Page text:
By refusing to recognise these key difference between the two performances, and refusing to engage in my explanation of the contexts of the performances the Evening Post have gone on to call me and Helen hypocrites. This is in spite of printing my quote that doesn’t match up to their ‘hypocrite’ headline statement. They appear to want to portray feminists as being anti-nudity full stop, as prudes, as anti-men and anti-fun, rather than giving an honest portrayal of the story. The story was, to remind you, that by endorsing the performance the council were breaking their gender equality duty.
Further to this, the paper has portrayed Helen and I as being ‘against Dita Von Teese’. This is simply not the case and is a silly attempt to simplify the issue into one woman being against another. We are not against anyone. We are angry that the Council ignored their gender equality duty.
Since Saturday I have been criticised in some quarters for trying to ban or censor art. This is so ridiculous that I don’t know if I was more offended by this or the hypocrisy accusation. I am not interested in ‘ban this filth’ style histrionics, I’m not a Mary Whitehouse in modern guise. I am interested in discovering how we can combat the normalisation of sexualised images of women that have such a negative effect on women’s mental health. I am interested in how the council’s endorsement of a strip tease performance encourages this normalisation.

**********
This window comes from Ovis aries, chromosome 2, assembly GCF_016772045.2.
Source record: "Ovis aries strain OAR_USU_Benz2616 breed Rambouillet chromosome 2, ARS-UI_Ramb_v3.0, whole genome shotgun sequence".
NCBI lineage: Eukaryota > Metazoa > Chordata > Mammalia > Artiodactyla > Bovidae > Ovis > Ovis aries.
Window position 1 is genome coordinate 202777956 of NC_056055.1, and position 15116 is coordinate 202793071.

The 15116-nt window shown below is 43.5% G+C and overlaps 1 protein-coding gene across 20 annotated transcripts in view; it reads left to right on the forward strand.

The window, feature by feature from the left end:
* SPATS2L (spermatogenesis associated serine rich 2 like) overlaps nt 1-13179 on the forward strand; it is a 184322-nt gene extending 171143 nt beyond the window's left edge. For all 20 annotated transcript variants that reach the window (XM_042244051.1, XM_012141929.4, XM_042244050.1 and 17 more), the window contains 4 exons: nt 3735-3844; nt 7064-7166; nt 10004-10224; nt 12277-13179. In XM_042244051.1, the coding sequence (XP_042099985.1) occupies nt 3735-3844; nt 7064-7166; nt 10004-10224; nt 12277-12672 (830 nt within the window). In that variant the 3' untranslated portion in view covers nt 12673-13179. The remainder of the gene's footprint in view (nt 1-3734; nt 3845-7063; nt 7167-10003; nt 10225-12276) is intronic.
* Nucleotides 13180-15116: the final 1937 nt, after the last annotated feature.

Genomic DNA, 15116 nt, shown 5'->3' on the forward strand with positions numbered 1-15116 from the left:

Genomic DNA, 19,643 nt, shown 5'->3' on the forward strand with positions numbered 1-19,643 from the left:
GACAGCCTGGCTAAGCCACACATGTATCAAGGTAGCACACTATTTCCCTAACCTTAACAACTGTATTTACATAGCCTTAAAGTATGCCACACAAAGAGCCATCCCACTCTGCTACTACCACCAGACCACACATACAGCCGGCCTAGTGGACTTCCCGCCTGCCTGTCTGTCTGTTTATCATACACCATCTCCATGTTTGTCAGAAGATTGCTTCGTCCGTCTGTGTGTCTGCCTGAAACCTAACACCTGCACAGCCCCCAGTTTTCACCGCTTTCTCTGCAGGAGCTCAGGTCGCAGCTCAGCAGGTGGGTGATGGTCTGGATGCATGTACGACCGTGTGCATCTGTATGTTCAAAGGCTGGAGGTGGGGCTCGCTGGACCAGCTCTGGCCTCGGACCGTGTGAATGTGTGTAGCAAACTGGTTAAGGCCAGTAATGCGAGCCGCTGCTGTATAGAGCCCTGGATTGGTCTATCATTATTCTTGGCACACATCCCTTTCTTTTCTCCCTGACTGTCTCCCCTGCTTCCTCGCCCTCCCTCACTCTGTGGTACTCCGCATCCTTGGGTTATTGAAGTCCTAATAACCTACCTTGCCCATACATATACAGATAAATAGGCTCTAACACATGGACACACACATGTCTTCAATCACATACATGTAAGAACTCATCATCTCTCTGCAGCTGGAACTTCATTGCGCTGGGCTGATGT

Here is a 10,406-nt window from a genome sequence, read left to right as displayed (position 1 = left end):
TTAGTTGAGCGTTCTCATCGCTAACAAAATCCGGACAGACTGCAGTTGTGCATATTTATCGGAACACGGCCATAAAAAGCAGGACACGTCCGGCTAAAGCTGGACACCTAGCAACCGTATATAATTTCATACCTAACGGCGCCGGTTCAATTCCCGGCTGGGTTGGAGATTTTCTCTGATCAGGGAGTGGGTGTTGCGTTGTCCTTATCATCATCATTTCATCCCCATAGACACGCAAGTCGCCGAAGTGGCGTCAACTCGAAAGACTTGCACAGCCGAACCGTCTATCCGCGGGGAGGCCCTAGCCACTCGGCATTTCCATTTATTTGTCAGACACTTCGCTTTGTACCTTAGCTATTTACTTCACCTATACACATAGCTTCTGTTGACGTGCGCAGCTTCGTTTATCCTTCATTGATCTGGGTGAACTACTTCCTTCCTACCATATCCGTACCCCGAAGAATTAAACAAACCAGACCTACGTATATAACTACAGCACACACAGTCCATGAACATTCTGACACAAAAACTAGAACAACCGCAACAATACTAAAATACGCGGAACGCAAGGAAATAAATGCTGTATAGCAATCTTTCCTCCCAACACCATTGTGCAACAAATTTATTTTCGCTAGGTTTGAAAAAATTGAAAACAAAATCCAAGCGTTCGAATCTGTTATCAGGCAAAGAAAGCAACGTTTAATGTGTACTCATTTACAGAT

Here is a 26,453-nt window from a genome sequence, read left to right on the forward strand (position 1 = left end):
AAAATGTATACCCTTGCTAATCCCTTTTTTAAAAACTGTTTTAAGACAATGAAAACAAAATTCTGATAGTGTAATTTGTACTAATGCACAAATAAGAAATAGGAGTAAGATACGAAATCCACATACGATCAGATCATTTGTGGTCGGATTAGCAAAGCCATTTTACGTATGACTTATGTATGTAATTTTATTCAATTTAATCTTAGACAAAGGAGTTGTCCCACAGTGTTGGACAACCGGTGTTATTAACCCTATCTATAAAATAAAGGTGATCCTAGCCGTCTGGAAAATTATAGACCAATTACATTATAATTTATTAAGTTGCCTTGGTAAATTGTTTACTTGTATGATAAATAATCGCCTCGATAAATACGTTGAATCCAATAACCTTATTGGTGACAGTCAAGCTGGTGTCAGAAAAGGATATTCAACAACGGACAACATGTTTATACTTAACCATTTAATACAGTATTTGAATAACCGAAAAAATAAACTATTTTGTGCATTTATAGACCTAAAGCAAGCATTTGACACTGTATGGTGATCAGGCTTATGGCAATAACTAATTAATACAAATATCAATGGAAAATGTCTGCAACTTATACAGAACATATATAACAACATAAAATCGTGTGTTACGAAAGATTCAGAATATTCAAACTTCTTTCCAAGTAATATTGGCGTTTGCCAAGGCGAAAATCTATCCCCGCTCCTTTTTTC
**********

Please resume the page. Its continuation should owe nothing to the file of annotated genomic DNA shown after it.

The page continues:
I appreciate and respect that many women feel empowered by burlesque. That’s fine – if burlesque empowers them and makes them feel good about themselves then I am happy for them. It is not for me to tell other women how to feel empowered. But by the same token, it is not for other women to tell me how to feel empowered. And frankly, watching a woman do a strip tease doesn’t make me feel good about myself. My job, my relationships, my voluntary work at BFN, my writing, my ability to make excellent brownies, my friends – they all make me feel empowered. That’s my choice, that’s my decision. I wouldn’t tell other women they have to follow my example of how to feel empowered. I am also curious as to why we associate women stripping (whether in burlesque or a strip club) with female empowerment, in a way we simply don’t for men. We don’t expect men to feel empowered by the Chippendales, or by male prostitution. Is it because we view men as more than a sum of their body parts? Why are men allowed to feel strong and powerful whilst fully clothed, whilst our cultural narratives tell women the route to empowerment is performing a strip tease or having her breasts photographed?
But whatever my personal opinions are on the matter, it has no bearing on what I said to the Evening Post. And that was that the context of the Dita Von Teese performance and the council’s involvement was the reason for our objection, and the context of Trilogy was completely different. There was no excuse to brand me as a hypocrite or as somehow anti-Von Teese. It was lazy journalism at best, and deliberate smearing at worst.
That’s my side of the story anyway.